Knowing savagery: Humanity in the circuits of colonial knowledge

History of the Human Sciences 32 (4):3-7 (2019)
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Abstract

How was ‘savagery’ constituted as a field of colonial knowledge? As Europe’s empires expanded, their reach was marked not only by the colonisation of new territories but by the colonisation of knowledge. Path-breaking scholarship since the 1990s has shown how European knowledge of colonised territories and peoples developed from diverse travel writings, missionary texts, and exploration narratives from the 16th century onwards (Abulafia, 2008; Armitage, 2000; De Campos Françozo, 2017; Pratt, 1992). Of prime importance in this work has been the investigation of the pre-positioning of colonised peoples within categories derived from European traditions of historical, religious, legal, and political thought as either ‘savages’ or ‘barbarians’ (Richardson, 2018; Sebastiani, 2013).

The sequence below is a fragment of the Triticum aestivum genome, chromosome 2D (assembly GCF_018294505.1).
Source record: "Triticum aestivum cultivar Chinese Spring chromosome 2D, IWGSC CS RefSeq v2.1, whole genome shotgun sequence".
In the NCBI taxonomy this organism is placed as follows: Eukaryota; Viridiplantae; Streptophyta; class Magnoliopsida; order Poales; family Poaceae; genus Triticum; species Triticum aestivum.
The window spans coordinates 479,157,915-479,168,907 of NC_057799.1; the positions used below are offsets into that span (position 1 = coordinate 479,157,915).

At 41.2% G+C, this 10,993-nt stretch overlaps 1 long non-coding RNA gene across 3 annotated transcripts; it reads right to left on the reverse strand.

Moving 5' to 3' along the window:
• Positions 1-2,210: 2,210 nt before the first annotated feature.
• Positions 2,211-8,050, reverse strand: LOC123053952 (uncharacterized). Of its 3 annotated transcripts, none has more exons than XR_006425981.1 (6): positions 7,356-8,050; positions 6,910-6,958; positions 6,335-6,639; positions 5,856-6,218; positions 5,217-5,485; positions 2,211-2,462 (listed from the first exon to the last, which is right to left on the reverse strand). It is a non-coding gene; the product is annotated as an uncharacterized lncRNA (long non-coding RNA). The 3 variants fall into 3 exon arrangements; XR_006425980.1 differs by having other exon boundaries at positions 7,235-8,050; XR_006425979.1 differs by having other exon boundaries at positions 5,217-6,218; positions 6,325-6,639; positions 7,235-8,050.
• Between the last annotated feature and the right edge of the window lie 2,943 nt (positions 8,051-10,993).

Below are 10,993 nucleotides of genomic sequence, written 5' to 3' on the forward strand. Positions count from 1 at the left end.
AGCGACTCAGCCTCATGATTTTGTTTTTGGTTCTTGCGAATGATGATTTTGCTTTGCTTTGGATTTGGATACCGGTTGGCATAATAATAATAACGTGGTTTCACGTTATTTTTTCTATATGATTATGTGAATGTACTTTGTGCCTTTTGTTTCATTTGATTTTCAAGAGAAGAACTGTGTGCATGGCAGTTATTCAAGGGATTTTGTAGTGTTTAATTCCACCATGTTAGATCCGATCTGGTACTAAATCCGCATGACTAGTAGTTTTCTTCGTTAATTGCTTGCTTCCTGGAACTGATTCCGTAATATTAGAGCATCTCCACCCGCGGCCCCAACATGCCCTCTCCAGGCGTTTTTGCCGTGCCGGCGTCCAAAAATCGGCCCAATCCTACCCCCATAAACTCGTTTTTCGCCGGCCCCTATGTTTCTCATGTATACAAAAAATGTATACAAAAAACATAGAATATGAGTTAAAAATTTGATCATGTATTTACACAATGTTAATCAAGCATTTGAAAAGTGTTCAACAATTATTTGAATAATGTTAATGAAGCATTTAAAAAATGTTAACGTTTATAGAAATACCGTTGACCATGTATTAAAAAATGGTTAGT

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Bruce Buchan
Griffith University

References found in this work

The Myth of the Noble Savage.Terry Jay Ellingson - 2001 - Berkeley: University of California Press.

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